I kind of have a break in my afternoon after having spent most of the day reading students’ essays, one set on the changes they are now experiencing in their lives (English 2000), and another set on the relationship between vulnerability and writing for my Life Writing classes.  I’m also trying to get over a cold with the aid of thermalflu or something like that, which has made me a bit woozy, so who knows what I might write.

I was thinking with some surprise on the different interpretations of “Authenticity” that a close friend and I have.  I realize that as I think ahead of my words that I’m going to privilege my meaning, no matter how much I try to acknowledge meaning from a world quite different from mine.  My friend and I come from significantly different social classes, although there are points where our social class origins cross in odd ways.  I know I’m going to privilege my working-class social class origin, which shaped my understanding of “authentic” at the expense of her upper-middle-class origins and consequent different understanding of “authentic.”  Until she wrote her post, I had privileged authenticity, perhaps as a consequence of my working-class origins (and there is a lot of research that links being out front with both working-class and upper-class realities).  But she  said that in her trajectory, she had learned to link authenticity to unschooled local color–authentic artists, with a bit of a sneer.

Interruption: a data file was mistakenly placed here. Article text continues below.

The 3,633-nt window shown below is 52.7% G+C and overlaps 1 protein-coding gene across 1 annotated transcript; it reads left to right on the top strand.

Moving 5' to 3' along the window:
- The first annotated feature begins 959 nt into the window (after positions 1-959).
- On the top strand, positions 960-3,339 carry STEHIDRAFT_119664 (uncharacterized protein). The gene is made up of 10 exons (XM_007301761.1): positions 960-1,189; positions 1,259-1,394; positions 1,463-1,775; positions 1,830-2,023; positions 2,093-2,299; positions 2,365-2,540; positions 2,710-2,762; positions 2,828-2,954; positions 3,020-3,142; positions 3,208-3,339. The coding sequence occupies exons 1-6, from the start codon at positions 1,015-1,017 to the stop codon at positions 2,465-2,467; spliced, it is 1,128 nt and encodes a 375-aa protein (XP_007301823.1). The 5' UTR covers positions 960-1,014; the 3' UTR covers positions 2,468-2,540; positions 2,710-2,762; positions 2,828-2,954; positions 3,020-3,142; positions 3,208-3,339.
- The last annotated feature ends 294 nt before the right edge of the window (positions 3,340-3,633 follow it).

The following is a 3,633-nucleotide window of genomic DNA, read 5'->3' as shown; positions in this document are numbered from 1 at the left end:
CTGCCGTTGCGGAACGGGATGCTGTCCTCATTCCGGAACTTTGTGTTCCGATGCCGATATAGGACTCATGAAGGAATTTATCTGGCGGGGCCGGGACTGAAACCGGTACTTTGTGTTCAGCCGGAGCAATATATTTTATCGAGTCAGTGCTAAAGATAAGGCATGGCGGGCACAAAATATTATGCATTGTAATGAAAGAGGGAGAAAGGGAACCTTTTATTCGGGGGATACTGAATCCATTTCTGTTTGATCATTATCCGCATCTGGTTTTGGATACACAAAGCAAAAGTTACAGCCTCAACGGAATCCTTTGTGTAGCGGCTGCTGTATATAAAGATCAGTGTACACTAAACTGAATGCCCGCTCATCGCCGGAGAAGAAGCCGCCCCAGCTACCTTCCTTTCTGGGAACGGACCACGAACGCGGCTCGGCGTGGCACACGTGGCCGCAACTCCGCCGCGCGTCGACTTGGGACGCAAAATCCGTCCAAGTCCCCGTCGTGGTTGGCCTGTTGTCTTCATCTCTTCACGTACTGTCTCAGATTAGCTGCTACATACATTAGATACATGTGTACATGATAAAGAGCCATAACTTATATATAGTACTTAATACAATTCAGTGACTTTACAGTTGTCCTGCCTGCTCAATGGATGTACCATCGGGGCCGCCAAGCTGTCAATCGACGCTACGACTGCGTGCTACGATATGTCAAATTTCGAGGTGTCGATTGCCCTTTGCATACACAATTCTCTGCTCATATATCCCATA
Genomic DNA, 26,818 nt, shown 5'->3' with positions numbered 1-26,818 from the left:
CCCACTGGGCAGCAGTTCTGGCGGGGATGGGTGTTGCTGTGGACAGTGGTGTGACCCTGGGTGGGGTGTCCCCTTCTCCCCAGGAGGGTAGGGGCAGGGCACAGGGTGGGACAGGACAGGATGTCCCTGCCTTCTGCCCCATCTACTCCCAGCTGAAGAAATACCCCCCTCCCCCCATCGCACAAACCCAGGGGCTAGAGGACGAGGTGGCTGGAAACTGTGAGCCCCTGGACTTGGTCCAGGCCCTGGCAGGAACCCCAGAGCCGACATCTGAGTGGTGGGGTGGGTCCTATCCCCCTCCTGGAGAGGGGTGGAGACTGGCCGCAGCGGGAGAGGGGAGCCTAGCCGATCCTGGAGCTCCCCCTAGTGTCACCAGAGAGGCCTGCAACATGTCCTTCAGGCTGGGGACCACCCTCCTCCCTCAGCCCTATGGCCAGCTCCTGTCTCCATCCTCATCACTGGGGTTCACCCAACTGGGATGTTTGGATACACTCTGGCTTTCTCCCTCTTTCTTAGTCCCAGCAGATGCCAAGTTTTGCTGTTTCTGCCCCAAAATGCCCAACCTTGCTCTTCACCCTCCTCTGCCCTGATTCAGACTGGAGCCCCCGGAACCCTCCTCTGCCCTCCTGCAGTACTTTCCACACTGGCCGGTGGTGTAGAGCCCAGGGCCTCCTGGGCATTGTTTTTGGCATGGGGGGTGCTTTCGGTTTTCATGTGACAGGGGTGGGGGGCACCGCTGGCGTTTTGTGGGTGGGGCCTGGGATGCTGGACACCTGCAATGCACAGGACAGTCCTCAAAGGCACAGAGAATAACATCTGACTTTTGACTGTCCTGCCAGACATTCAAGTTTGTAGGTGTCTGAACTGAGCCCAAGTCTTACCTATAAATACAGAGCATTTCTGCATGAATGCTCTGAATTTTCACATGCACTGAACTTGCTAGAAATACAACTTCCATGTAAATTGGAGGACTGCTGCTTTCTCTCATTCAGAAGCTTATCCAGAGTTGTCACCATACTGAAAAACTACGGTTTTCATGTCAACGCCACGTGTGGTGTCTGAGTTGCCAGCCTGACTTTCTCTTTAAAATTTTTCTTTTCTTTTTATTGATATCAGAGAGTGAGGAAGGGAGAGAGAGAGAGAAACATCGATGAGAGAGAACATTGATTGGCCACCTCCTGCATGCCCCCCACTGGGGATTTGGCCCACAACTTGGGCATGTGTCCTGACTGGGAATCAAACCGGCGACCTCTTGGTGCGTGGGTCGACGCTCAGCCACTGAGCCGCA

I could take this discussion into a social class discussion of the difference between seeming and being.  I could probably even link it to college education, the way in which we get students to seem at the expense of being–that is, unless they are by virtue of their social class born into the culture of seeming.  I might even tie this to rhetoric, the art of distancing yourself from your message by reshaping your message to fit the social situation.

I think I’ll just leave the discussion here.  Our different interpretation of this seemingly innocent word could lead to trouble.  Misreading other words–and there are obviously many possibilities–could do the same.  Our only hope in this uncertain linguistic universe is to be alert, to watch for the signs of wrinkles in the linguistic fabric, remembering that our words are at best vague approximations of what we mean.

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